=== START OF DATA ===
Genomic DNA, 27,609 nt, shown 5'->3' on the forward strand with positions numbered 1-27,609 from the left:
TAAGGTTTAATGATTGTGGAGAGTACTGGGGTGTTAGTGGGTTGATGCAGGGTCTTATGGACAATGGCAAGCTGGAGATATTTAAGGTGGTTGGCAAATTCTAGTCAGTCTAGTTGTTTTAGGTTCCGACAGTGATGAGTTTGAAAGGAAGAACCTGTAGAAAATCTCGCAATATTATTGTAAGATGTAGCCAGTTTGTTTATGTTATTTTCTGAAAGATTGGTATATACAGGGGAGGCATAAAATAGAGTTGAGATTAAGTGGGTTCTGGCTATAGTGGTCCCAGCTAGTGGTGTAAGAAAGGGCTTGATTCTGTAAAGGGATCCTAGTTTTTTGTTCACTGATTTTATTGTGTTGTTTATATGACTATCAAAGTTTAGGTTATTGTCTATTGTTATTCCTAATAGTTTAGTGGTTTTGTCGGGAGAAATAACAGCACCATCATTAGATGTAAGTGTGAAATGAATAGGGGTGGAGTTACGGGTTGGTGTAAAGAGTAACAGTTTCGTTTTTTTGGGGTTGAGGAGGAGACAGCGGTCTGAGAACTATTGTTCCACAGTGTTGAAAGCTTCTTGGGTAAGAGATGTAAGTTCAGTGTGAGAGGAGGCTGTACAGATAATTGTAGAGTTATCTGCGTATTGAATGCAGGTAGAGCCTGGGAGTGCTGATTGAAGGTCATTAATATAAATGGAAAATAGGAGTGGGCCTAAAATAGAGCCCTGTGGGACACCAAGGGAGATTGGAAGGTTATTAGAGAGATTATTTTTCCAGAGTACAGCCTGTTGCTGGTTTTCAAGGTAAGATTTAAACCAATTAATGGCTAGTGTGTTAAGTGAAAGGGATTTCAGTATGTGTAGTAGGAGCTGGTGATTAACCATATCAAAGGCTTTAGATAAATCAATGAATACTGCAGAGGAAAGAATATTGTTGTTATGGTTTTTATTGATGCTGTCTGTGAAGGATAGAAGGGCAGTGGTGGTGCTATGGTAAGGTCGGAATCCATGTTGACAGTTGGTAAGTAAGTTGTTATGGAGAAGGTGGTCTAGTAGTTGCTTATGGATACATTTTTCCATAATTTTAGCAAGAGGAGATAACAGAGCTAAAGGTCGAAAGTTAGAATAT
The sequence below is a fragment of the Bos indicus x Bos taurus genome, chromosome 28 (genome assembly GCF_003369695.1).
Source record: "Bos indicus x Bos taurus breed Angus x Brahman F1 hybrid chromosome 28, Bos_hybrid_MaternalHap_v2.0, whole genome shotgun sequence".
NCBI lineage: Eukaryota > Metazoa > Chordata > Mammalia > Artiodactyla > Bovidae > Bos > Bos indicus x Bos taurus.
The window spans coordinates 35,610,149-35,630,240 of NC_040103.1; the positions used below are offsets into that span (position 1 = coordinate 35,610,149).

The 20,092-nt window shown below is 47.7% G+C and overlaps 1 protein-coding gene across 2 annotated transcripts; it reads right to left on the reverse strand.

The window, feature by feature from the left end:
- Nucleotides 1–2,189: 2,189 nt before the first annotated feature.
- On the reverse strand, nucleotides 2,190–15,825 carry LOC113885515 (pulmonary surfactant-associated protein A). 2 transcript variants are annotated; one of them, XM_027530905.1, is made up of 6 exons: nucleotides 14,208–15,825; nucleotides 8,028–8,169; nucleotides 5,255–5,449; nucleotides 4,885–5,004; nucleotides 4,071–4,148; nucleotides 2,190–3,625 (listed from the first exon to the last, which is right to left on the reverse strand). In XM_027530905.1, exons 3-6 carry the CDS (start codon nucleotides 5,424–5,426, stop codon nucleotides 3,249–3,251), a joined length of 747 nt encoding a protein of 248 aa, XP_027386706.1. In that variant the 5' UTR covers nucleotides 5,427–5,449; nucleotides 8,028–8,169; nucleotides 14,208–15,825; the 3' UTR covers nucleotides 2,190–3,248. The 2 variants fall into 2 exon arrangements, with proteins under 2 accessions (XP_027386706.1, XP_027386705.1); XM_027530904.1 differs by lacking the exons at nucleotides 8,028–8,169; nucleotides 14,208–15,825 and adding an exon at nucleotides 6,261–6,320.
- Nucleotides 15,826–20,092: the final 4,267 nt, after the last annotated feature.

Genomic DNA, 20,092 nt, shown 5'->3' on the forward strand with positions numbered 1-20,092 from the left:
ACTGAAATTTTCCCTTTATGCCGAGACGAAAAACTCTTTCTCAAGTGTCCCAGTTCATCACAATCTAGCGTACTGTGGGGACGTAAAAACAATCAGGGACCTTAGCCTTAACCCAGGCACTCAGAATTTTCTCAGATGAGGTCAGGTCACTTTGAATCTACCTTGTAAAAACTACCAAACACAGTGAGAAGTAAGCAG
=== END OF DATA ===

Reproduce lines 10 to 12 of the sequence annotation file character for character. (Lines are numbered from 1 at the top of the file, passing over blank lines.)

- On the reverse strand, nucleotides 2,190–15,825 carry LOC113885515 (pulmonary surfactant-associated protein A). 2 transcript variants are annotated; one of them, XM_027530905.1, is made up of 6 exons: nucleotides 14,208–15,825; nucleotides 8,028–8,169; nucleotides 5,255–5,449; nucleotides 4,885–5,004; nucleotides 4,071–4,148; nucleotides 2,190–3,625 (listed from the first exon to the last, which is right to left on the reverse strand). In XM_027530905.1, exons 3-6 carry the CDS (start codon nucleotides 5,424–5,426, stop codon nucleotides 3,249–3,251), a joined length of 747 nt encoding a protein of 248 aa, XP_027386706.1. In that variant the 5' UTR covers nucleotides 5,427–5,449; nucleotides 8,028–8,169; nucleotides 14,208–15,825; the 3' UTR covers nucleotides 2,190–3,248. The 2 variants fall into 2 exon arrangements, with proteins under 2 accessions (XP_027386706.1, XP_027386705.1); XM_027530904.1 differs by lacking the exons at nucleotides 8,028–8,169; nucleotides 14,208–15,825 and adding an exon at nucleotides 6,261–6,320.
- Nucleotides 15,826–20,092: the final 4,267 nt, after the last annotated feature.

Genomic DNA, 20,092 nt, shown 5'->3' on the forward strand with positions numbered 1-20,092 from the left: